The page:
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Iraq war logs in Manning case 'hit us in the face:' U.S. officer

FORT MEADE, Maryland (Reuters) - The U.S. Army was overwhelmed when WikiLeaks published more than 700,000 secret diplomatic and war documents handed over by soldier Bradley Manning, a retired officer testified in the sentencing phase of the convicted private's court-martial.Full story

Manning changed data access protocol, U.S. argues at sentencing

FORT MEADE, Maryland (Reuters) - As a military judge considered sentencing for convicted U.S. soldier Bradley Manning, prosecutors argued that his leaks of classified information to the WikiLeaks website changed the way the military allowed intelligence analysts to access data. Full story

NYC appeals court strikes down soda ban

  An appeals court ruled on Tuesday that the New York City Board of Health acted unconstitutionally in trying to limit the size of soft drinks. NYC Mayor Bloomberg vows to continue fighting for the ban. The Morning Joe panel discusses.

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Manning acquitted of aiding enemy, still may face long jail term

Judge deliberates in GI's WikiLeaks trial

Snowden’s dad: Americans ‘don’t know the full truth, but the truth is coming’

Prosecutors say U.S. WikiLeaks soldier was seeking notoriety

Defense rests in court-martial of soldier accused of WikiLeaks disclosures

British surveillance firm denies bugging Ecuador's embassy

WikiLeaks claims victory as credit card donations flow again

Prosecution wraps up case in U.S. WikiLeaks court-martial

Snowden's father praises son in open letter

NBC Politics: Assange says 'no stopping' publishing of Snowden's NSA secrets

Video

  Bradley Manning’s supporters relieved over verdict

The 25-year-old Army Private was found not guilty of  aiding the enemy. NOW’s Alex Wagner discusses the verdict with radio host Kurt Andersen, Demos’ Heather McGhee, Wikileaks attorney Michael Ratner, Mother Jones’ David Corn, and former Assistant Secretary of State for Public Affairs, P.J. Crowley.

  Manning verdict may inhibit future leakers, legal experts say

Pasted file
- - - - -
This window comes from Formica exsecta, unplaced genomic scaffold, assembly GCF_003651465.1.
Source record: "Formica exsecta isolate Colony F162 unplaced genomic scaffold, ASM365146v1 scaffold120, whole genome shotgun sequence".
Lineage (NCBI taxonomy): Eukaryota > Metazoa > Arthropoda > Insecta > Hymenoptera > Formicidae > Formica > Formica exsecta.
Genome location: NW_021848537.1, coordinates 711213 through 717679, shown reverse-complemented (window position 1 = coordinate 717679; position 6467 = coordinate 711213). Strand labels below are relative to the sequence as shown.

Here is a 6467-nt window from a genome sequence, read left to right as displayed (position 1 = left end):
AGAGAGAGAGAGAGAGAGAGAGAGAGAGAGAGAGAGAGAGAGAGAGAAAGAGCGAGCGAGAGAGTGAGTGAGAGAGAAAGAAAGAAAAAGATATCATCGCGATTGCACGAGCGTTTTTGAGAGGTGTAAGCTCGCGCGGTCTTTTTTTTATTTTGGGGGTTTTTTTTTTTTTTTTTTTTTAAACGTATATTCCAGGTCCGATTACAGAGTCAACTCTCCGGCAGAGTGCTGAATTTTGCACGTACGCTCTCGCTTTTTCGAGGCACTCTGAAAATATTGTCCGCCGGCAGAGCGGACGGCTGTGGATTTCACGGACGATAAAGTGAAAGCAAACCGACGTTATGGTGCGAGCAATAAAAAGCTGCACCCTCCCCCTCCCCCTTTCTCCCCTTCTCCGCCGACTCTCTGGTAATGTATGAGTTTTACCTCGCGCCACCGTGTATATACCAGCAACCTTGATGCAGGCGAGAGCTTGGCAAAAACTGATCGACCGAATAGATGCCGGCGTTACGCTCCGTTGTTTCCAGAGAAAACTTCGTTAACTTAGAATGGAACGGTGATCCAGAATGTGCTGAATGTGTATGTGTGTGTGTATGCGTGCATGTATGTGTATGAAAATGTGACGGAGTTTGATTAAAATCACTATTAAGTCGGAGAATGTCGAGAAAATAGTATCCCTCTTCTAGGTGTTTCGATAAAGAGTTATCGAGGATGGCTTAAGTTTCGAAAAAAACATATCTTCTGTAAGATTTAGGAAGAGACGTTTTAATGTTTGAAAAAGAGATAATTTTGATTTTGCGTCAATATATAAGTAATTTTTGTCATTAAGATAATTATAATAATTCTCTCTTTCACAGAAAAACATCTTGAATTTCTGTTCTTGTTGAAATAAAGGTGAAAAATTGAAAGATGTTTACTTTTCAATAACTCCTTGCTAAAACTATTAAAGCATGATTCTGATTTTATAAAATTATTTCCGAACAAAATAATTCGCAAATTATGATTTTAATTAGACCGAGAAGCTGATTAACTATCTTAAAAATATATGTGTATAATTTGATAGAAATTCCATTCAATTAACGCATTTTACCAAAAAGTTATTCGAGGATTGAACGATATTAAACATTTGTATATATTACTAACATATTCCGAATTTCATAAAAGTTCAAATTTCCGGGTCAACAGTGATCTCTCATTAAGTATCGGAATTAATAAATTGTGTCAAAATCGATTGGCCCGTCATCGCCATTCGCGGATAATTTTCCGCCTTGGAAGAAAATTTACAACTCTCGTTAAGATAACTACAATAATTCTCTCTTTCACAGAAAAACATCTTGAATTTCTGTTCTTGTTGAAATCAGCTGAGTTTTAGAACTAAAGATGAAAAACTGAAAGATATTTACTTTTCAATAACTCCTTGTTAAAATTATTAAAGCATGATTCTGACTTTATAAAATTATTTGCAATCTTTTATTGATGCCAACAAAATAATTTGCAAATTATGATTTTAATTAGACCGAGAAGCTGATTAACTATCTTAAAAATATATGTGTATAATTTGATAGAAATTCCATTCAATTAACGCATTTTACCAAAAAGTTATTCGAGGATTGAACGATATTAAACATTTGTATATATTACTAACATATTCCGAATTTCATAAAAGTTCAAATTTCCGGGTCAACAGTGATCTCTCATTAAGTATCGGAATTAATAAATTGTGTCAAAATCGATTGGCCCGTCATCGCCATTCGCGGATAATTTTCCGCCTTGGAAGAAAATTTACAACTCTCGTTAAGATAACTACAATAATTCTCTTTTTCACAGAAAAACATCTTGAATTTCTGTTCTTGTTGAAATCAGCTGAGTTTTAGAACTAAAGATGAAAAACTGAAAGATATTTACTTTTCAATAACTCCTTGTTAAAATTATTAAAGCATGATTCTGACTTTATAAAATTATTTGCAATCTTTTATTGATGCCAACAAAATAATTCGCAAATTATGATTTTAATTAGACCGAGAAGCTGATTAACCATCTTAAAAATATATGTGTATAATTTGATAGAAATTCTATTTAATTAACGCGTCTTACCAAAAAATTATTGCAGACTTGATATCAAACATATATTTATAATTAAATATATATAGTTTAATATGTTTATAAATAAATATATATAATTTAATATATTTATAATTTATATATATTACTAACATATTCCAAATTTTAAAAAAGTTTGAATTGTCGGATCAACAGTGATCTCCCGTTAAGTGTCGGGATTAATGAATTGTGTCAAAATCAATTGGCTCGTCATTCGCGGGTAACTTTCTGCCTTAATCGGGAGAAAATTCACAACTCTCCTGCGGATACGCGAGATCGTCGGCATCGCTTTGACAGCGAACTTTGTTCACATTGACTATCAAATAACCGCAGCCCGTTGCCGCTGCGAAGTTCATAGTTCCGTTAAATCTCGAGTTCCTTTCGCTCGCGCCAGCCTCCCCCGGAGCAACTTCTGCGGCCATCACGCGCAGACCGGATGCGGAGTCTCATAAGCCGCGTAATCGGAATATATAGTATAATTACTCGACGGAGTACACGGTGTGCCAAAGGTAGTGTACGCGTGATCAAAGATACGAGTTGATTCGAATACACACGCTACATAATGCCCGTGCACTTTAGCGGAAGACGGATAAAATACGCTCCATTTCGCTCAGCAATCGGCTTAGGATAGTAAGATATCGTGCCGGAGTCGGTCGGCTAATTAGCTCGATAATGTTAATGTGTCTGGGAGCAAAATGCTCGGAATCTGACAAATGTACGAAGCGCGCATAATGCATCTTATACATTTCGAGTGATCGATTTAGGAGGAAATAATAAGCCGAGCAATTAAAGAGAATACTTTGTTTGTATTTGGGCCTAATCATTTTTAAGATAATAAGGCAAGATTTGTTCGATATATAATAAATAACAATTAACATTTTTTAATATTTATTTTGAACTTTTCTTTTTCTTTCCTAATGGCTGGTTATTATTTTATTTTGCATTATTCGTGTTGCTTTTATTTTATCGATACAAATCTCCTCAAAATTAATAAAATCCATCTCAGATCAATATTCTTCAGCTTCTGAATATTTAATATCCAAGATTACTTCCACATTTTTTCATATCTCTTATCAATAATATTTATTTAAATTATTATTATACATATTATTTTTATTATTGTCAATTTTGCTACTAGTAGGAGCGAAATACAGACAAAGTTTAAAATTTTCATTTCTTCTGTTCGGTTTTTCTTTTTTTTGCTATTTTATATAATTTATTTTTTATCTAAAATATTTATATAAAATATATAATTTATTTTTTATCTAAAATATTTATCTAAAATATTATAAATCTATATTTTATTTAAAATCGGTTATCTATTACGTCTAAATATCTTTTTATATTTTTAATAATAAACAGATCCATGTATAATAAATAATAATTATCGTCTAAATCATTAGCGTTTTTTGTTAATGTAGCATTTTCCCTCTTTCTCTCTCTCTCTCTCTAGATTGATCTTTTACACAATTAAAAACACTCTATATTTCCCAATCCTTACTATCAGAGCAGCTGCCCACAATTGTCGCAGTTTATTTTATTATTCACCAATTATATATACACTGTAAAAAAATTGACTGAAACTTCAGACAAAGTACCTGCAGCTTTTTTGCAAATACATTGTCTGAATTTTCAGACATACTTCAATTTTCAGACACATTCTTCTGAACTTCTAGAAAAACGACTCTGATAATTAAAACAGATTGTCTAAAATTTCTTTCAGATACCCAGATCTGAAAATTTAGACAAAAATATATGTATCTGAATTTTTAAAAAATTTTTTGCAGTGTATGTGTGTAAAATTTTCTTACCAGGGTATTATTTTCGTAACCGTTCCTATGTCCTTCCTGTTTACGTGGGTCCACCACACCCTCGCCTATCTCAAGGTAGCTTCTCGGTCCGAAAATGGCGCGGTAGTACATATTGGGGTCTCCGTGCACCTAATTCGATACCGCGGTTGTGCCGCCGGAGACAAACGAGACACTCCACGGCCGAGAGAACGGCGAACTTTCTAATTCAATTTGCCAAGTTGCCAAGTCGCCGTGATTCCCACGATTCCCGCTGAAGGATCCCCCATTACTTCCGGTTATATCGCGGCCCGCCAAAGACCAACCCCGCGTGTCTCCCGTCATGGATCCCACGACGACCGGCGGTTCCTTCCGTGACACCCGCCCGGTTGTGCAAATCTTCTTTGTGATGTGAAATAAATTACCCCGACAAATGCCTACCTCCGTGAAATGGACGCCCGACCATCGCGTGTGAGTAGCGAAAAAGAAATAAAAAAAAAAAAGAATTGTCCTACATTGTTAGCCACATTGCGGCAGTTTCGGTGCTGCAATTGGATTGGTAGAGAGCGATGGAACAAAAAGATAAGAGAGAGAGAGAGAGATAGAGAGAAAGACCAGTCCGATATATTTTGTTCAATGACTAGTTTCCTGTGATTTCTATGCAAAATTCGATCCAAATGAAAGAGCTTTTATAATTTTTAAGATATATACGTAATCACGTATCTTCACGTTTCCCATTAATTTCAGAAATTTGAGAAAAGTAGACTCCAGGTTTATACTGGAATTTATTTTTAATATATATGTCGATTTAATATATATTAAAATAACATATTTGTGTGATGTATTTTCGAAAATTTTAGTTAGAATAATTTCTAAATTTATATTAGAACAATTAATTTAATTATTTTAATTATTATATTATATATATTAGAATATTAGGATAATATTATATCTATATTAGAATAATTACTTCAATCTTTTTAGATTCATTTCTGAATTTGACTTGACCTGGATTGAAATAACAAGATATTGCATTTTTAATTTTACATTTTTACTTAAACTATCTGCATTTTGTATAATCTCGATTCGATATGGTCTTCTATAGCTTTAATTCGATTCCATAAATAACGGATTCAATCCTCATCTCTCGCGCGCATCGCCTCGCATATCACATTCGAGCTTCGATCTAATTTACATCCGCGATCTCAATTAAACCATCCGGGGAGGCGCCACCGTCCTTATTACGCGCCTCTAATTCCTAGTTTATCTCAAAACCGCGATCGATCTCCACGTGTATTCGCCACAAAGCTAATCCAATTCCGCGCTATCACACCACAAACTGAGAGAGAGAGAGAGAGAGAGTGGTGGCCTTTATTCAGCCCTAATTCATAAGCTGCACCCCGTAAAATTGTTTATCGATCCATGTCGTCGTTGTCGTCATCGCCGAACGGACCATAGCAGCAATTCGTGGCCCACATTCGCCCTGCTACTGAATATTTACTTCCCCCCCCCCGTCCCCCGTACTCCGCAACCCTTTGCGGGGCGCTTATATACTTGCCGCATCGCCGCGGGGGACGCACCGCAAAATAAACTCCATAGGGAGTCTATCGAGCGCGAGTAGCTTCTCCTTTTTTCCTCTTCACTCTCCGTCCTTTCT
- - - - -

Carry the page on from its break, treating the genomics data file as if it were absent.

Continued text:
Pfc. Bradley Manning, who sent 700,000 secret government documents to WikiLeaks, was acquitted of aiding the enemy but found guilty on 20 other counts including espionage, computer fraud and theft. NBC’s Jim Miklaszewski reports.

  Bob Filner is taking a leave of absence – but it’s only temporary

Steve Kornacki tell what they think you should know this week: In light of sexual assault allegations against San Diego Mayor Bob Filner, he’s not resigning from office – he’s taking a two week leave to go to intensive therapy; Julian Assange is running for office in Australia; and more.

  Snowden rumor grounds plane

MSNBC's Lawrence O'Donnell has the latest on NSA leaker Edward Snowden's asylum requests and how his rumored departure grounded a Bolivian plane. MSNBC's Joy Reid joins with analysis.

  Snowden: Hero, traitor, or something else?

Melissa Harris-Perry discusses the latest news on NSA leaker Edward Snowden, who is still on the run from U.S. authorities. Snowden’s supporters say he is a whistleblower, a hero who has done something brave in the public interest. But to defend those ideals, does he need to face the consequences? J

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Related Photos

Sunshine Press Productions photo of WikiLeaks publisher and editor-in-chief Julian Assange in London
Sunshine Press Productions photo of WikiLeaks publisher and editor-in-chief Julian Assange in London

WikiLeaks publisher and editor-in-chief Julian Assange talks to reporters in London after the verdict of Bradley Manning in this Sunshine Press Productions picture released on July 30, 2013. A military judge on Tuesday found U.S. soldier Bradley Manning not guilty of aiding the enemy, the most serio

Ecuador's Foreign Minister Patino shows a picture of a hidden spy microphone uncovered at the office of Alban, Ecuadorean ambassador to the United Kingdom, during a news conference in Quito
Ecuador's Foreign Minister Patino shows a picture of a hidden spy microphone uncovered at the office of Alban, Ecuadorean ambassador to the United Kingdom, during a news conference in Quito

Ecuador's Foreign Minister Ricardo Patino shows a picture of a hidden spy microphone uncovered at the office of Ana Alban, the Ecuadorean ambassador to the United Kingdom, during a news conference in Quito, July 3, 2013. Patino said the microphone was found inside the office of Alban, at the time of